More details about laser cut gingerbread houses

more-laser-cut-gingerbread-houses

Members of Sector67 tried their hands at laser cut gingerbread houses. The Madison, Wisconsin based hackerspace is using the tabbed box method of assembly for the corners of the structure. They’ve also put up a bunch of information about laser settings and published the recipe used to mix up a sheet of gingerbread. This quite a bit more info than was provided with the project we saw a couple of weeks back.

The initial designs were made in Inkscape and then transferred to Corel Draw before heading to the cutter. They’ve got a 150W machine and found that a speed of 15 worked well when the speed was set to 100, with a corner speed of 60. The raw dough was rolled out to 1/8″ thickness. Possibly the best tip coming out of Sector67 is to lay 1/8″ dowels on either side of the dough. This way the rolling pin will stop when it hits the dowels resulting in the best possible uniform thickness. As reported in the previous project the odor generated while cutting is not the most pleasant. But we love the fusion of lasers with the age old process of building with cookies and decorating with candy.

Comments

  1. b says:

    Does someone want to translate this into english for me?

    • macegr says:

      A gingerbread house is a traditional decorative and sometimes consumable holiday centerpiece made of cookies, candy, and other confections. A hackerspace (group of technically-minded individuals) in Madison, Wisconsin decided to automate the more labor-intensive parts of the construction.They baked flat sheets of gingerbread cookie, using spacers to roll a uniform thickness. Then, they used Corel Draw to design the components of a structure, and create cut paths for a laser cutter. After some experimenting with laser power and speed settings, they found that a speed of 15 (out of 100) and power of 100 (out of 100) on a 150 watt CO2 laser would cut all the way through the cookie. The corner speed of 60 was likely necessary to prevent excessive charring of the cookie during ramp down at sharp corners along the path. Apparently the smell of burning cookie is not pleasant. After all the pieces were cut, a structure resembling a small house was constructed and cemented together with frosting, then decorated with candy.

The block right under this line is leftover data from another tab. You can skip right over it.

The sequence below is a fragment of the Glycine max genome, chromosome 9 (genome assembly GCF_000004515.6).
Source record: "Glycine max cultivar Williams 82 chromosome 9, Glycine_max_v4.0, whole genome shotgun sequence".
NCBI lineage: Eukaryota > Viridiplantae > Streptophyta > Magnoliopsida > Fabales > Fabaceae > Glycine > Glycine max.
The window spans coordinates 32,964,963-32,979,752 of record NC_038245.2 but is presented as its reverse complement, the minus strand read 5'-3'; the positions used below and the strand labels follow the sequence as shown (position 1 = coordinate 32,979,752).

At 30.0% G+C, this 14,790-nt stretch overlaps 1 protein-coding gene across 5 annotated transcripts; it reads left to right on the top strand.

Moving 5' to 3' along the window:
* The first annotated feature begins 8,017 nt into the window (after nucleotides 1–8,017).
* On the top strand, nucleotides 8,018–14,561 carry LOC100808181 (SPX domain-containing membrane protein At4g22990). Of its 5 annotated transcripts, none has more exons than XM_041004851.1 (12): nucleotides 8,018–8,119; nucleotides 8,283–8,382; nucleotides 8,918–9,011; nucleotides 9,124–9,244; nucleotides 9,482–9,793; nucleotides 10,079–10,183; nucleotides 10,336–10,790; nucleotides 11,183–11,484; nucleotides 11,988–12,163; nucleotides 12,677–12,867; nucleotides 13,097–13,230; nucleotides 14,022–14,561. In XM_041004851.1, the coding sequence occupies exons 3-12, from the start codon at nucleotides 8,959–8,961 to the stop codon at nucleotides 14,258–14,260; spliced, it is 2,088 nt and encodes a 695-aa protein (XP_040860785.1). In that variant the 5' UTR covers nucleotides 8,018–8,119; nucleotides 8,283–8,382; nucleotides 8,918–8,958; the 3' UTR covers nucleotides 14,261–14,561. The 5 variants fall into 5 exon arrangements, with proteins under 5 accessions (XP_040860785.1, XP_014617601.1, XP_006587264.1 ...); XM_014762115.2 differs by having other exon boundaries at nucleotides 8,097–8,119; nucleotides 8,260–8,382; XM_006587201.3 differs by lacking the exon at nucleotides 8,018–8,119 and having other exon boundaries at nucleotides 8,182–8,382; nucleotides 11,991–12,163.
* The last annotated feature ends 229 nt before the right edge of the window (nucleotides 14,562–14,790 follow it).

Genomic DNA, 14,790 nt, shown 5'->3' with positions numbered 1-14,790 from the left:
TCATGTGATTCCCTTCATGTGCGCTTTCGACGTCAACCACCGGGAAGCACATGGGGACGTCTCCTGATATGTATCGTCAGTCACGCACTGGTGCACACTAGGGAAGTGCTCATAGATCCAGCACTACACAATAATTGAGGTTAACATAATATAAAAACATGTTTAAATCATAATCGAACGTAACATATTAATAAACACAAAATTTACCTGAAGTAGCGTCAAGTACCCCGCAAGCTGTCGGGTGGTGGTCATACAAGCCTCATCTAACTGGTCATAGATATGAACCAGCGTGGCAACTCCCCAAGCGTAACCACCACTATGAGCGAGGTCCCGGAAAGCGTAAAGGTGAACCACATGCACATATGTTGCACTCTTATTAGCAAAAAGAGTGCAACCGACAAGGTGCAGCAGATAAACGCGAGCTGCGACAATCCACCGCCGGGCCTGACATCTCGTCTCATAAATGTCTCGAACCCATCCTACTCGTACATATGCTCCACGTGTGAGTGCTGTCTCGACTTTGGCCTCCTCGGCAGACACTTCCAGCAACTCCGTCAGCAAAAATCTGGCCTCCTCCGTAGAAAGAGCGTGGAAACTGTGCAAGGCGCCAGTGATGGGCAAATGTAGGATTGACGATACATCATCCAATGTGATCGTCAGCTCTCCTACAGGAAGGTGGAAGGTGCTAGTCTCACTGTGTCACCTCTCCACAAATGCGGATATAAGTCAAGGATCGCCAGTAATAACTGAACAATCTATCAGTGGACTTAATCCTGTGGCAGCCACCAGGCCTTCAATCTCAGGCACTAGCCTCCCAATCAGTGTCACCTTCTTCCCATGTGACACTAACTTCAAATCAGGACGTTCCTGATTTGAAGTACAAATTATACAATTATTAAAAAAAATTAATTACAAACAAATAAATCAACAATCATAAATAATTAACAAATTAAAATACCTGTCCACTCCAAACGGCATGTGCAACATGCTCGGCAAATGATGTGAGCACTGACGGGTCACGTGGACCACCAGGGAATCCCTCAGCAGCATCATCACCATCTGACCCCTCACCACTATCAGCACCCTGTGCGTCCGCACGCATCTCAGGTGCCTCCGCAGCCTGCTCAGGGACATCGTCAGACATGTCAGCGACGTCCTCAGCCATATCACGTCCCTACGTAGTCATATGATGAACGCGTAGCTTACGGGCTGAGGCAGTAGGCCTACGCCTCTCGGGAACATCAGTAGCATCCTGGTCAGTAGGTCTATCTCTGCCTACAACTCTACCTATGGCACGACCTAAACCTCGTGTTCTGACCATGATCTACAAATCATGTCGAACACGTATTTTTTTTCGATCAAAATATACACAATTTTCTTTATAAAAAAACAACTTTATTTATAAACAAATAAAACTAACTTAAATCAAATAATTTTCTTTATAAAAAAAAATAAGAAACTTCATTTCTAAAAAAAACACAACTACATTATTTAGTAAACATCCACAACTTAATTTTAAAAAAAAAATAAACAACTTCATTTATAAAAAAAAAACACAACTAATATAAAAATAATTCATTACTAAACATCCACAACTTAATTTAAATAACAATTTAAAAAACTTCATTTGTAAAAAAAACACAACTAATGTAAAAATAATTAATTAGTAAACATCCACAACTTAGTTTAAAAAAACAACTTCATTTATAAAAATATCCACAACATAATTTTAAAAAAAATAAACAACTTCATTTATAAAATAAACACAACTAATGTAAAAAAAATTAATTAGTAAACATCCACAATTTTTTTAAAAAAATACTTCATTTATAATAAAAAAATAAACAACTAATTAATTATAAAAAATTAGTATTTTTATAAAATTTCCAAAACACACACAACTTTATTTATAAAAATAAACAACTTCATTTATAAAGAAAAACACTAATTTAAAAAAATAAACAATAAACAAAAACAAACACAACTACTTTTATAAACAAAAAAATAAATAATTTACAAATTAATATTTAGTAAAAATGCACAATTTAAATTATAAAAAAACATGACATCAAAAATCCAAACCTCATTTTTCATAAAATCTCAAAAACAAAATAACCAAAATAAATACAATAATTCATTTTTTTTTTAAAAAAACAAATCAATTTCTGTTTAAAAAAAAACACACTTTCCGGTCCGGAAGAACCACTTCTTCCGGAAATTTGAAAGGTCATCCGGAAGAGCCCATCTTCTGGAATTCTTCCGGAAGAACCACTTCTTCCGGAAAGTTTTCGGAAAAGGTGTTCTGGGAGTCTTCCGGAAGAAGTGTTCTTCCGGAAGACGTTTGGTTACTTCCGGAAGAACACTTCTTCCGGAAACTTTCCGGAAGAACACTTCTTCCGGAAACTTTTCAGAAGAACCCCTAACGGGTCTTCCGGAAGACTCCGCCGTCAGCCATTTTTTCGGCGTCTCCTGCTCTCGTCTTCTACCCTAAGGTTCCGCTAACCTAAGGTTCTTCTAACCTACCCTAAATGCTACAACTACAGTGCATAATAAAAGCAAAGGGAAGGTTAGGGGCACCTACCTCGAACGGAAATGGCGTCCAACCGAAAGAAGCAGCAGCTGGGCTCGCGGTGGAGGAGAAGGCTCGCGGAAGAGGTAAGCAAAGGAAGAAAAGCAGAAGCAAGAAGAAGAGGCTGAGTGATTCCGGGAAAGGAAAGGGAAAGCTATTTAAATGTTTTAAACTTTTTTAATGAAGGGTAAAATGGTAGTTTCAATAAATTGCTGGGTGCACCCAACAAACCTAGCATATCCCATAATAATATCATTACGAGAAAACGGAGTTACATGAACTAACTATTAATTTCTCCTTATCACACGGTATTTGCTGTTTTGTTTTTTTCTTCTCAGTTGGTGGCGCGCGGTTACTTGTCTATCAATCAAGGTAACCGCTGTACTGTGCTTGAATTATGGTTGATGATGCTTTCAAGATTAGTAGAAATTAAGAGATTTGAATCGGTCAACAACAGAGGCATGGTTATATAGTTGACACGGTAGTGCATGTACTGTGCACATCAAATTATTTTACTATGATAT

2. Hirudinea says:

    So do they laser cut the dough raw? Doesn’t the size of the pieces change slightly when baked?

  3. garym53 says:

    I don’t know about a Ginger Bread House, but I cut a Ginger Bread man on my laser cutter once – I would post pictures but just as the laser finished cutting he jumped up and ran out the door!….

  4. adcurtin says:

    >speed of 15 worked well when the speed was set to 100, with a corner speed of 60.

    What?

  5. f1rstman says:

    As wonderful as it is to see the melding of old and new and high- and low-tech in this project, I have to say that I am very disappointed that they go to so much effort simply to throw candy and royal icing haphazardly onto their carefully assembled structures.

    This reminded me of an amazing haunted ghost ship made of gingerbread (complete with gingerbread skeletons) that won a Food Network Challenge a few years back. The baker’s name was Dawn Nemec.
    Check it out at 0:30 and 3:15 under “Gingerbread Judging” at:

    http://www.foodnetwork.com/haunted-gingerbread-challenge/video/index.html

    I’d love to see what Sector67 could do if they teamed up with Dawn!

  6. pff says:

    “tabbed box method”
    finger joint?

  7. Jon says:

    Gingerbread is a very tasty way to use a laser… great story for the holidays!

    Jon
    Founder of CNCKing.com

  8. lwatcdr says:

    Next year they will probably use a water knife.

  9. azend says:

    “speed of 15 worked well when the speed was set to 100, with a corner speed of 60″ Too many speeds. We need power! :)

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